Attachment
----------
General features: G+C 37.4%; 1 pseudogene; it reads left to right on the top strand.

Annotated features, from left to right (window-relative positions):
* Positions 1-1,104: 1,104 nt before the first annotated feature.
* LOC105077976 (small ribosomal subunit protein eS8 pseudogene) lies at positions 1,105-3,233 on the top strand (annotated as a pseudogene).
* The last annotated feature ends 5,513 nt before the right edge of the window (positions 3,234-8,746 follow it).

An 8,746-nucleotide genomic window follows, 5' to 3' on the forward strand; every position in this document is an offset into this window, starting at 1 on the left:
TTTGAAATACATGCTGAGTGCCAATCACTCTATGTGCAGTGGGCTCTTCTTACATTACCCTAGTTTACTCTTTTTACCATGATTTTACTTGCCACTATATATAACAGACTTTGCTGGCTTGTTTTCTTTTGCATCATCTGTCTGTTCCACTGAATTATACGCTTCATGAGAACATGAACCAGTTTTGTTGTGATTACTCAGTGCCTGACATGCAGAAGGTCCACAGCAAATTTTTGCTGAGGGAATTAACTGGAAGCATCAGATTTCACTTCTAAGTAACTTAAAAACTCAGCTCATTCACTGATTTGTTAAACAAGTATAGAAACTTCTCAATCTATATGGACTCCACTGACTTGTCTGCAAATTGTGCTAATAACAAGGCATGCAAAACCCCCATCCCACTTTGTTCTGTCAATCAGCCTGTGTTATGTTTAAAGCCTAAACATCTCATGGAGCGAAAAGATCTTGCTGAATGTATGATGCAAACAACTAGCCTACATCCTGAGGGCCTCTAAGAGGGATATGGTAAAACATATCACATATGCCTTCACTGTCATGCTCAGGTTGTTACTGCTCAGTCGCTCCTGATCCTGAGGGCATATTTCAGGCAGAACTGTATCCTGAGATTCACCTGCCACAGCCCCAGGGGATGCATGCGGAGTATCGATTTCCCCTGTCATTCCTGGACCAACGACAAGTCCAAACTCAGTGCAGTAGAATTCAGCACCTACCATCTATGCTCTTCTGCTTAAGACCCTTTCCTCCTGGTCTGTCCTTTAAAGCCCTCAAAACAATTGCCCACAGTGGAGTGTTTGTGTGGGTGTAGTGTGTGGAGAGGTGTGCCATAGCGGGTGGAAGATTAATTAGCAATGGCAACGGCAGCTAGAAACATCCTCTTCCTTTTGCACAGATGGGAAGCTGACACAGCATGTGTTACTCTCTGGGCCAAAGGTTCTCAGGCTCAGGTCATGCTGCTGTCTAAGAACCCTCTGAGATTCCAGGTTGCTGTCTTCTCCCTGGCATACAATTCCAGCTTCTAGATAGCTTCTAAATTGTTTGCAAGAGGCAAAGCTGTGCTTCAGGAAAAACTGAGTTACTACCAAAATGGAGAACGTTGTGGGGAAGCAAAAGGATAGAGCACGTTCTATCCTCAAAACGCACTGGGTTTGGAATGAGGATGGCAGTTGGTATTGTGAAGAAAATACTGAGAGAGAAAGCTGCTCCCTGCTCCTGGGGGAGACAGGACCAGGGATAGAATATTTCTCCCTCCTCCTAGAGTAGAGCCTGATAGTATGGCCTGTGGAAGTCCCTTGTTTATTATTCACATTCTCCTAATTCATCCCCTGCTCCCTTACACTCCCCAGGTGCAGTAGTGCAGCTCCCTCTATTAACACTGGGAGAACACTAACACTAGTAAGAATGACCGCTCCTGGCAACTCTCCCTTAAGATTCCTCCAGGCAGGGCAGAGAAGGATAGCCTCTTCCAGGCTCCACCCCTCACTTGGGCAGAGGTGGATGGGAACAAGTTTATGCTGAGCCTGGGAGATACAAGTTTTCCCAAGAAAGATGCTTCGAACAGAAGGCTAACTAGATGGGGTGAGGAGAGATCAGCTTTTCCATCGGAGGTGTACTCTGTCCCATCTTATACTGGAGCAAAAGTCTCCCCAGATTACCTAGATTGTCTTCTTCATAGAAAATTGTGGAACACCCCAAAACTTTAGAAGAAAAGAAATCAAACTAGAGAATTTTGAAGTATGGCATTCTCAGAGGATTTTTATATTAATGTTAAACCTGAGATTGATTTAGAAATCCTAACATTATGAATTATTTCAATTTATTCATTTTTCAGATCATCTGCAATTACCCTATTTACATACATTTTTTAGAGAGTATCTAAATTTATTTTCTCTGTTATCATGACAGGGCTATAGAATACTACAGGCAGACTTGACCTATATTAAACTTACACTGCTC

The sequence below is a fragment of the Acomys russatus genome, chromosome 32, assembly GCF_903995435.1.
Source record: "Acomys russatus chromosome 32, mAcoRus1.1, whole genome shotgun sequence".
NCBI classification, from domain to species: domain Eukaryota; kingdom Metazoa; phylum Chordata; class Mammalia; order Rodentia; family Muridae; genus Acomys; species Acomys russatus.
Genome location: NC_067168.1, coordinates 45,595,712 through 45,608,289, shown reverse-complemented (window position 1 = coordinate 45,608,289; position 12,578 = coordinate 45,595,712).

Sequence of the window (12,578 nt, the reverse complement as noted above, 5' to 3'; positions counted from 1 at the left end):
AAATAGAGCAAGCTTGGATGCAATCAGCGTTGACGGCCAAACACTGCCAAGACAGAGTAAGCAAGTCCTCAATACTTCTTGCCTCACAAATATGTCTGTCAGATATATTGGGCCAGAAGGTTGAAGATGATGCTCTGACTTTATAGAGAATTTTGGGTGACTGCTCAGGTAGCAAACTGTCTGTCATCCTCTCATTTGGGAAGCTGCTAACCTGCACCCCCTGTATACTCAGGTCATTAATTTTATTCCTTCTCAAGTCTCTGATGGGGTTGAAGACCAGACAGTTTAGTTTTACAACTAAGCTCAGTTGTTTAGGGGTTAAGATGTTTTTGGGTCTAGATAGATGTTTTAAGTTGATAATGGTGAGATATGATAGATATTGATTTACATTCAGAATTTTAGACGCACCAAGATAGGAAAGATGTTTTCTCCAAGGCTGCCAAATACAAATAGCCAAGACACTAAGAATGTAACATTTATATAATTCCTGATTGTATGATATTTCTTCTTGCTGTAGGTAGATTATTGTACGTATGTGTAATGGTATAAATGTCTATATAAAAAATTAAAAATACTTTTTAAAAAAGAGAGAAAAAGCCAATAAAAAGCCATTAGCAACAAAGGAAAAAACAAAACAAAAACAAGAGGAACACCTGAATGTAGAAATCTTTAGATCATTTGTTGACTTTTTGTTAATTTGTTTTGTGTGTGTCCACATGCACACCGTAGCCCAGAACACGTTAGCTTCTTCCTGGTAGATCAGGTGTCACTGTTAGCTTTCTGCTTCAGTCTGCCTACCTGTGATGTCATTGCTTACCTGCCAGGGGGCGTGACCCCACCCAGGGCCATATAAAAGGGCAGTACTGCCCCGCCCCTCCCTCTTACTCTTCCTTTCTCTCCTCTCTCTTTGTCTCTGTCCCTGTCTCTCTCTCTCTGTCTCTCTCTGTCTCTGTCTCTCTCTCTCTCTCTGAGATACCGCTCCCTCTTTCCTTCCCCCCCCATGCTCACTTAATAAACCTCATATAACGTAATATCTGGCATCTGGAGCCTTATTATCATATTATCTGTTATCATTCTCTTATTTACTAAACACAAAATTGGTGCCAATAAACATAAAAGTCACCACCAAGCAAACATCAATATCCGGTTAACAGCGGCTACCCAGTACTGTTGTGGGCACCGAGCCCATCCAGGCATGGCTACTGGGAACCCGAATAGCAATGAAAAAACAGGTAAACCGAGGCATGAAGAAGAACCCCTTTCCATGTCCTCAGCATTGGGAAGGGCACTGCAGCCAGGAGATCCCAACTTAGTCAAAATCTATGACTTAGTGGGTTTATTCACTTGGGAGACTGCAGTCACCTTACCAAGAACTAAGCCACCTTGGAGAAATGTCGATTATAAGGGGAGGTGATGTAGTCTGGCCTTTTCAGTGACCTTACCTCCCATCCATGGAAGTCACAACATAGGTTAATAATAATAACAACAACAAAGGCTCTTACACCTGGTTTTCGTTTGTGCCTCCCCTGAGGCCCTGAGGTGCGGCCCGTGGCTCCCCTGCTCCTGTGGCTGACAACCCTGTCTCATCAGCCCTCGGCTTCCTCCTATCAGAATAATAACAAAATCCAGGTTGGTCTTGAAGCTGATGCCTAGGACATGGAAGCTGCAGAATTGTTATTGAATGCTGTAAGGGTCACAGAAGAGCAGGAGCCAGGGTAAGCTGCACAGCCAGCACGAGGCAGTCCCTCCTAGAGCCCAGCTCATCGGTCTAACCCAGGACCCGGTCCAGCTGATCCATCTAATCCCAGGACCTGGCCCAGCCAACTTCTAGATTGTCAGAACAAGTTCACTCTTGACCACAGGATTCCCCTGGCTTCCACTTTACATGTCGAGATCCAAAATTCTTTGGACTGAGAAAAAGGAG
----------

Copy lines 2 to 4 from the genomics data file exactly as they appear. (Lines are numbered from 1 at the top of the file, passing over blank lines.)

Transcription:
Annotated features, from left to right (window-relative positions):
* Positions 1-1,104: 1,104 nt before the first annotated feature.
* LOC105077976 (small ribosomal subunit protein eS8 pseudogene) lies at positions 1,105-3,233 on the top strand (annotated as a pseudogene).